What is it?

Cubital tunnel syndrome is a condition caused by the compression or irritation of the ulnar nerve in a tunnel on the inside of the elbow. The ulnar nerve provides sensation to the little finger and part of the ring finger, and power to the small muscles within the hand. Compression to the ulnar nerve can result in numbness and weakness of the hand.

Causes

In most cases, there is no obvious cause. In some cases, the tunnel where the nerve passes through can be narrowed by ganglion or by bony spurs or thickened joint synovium from elbow arthritis or by an old injury or fractures.

Symptoms

In the beginning, numbness or tingling of the little and ring fingers are the symptoms. It is usually intermittent symptoms, but may become constant with time. These symptoms can be provoked by leaning on the elbow or holding the elbow in a bent position (e.g. on the telephone, playing guitar). Sleeping with the elbow habitually bent can also aggravate the symptoms.

In the later stages, the numbness is constant and the hand becomes weak with loss of ddexterity. There may be visible loss of muscle bulk in severe cases, particularly noticeable on the back of the hand between the thumb and index finger.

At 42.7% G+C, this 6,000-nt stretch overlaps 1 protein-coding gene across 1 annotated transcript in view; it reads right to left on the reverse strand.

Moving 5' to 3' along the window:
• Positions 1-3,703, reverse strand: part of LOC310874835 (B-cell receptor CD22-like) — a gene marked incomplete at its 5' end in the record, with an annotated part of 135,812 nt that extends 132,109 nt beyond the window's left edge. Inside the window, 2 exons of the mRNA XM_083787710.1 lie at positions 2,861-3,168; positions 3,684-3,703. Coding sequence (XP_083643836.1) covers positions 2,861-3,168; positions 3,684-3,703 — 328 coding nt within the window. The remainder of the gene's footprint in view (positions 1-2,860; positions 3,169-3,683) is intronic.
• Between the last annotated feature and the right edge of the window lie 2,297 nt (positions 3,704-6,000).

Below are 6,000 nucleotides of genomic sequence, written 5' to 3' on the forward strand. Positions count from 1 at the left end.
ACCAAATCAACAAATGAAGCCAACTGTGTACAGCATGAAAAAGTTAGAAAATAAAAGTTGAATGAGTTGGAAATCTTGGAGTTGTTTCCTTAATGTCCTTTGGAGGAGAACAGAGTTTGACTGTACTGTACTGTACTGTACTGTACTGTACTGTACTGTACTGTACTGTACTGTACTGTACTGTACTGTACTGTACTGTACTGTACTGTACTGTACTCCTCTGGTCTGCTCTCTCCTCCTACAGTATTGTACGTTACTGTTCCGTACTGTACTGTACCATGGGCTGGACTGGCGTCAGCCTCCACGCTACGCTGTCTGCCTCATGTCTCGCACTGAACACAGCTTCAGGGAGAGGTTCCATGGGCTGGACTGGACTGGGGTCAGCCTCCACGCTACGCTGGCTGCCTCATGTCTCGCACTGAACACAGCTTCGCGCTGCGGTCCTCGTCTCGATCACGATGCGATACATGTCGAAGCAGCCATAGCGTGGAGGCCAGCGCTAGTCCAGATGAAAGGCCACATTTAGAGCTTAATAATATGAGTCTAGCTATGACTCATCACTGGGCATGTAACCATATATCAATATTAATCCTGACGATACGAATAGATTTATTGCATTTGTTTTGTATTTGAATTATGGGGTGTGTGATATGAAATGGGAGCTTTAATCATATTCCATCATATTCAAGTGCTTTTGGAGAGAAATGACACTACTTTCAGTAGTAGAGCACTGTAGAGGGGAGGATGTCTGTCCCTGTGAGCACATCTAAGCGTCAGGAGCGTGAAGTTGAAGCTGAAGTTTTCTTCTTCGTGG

Diagnosis

Diagnosis is mainly based on clinical symptoms and examinations of the sensory loss and muscle weakness from the ulnar nerve compression. Provocative tests on the nerve can help with the diagnosis. Occasionally, investigations may be necessary such as X-rays of the elbow and nerve conduction studies.

Non surgical Treatment

You must avoid or modify any provocative activity that triggers the symptoms where appropriate. For example, avoid leaning on the inside of the elbows or wear protective pads around elbow. Excessive bending of the elbow at night can be minimised by a folded towel wrapped around the elbow, or by a splint provided by a therapist.

Surgery

Surgery to decompress the nerve is required in severe cases, or in those that do not respond to the non-surgical treatments. Surgery frequently improves the numbness, but its chief objective is to prevent the progressive muscle weakness and wasting that tends to occur in severe untreated cases. Several options are available, including opening of the roof of the tunnel (decompression), moving the nerve into a new location at the front of the elbow (transposition) and widening the tunnel by removing some of its bony floor (medial epicondylectomy). Your surgeon can advise you on the technique most appropriate to your problem.

 The outcome depends upon the severity of the compression being treated. Numbness frequently improves, though the improvement may be slow. Surgery generally prevents worsening of the muscle weakness, but improvements in muscle strength are often slow and incomplete.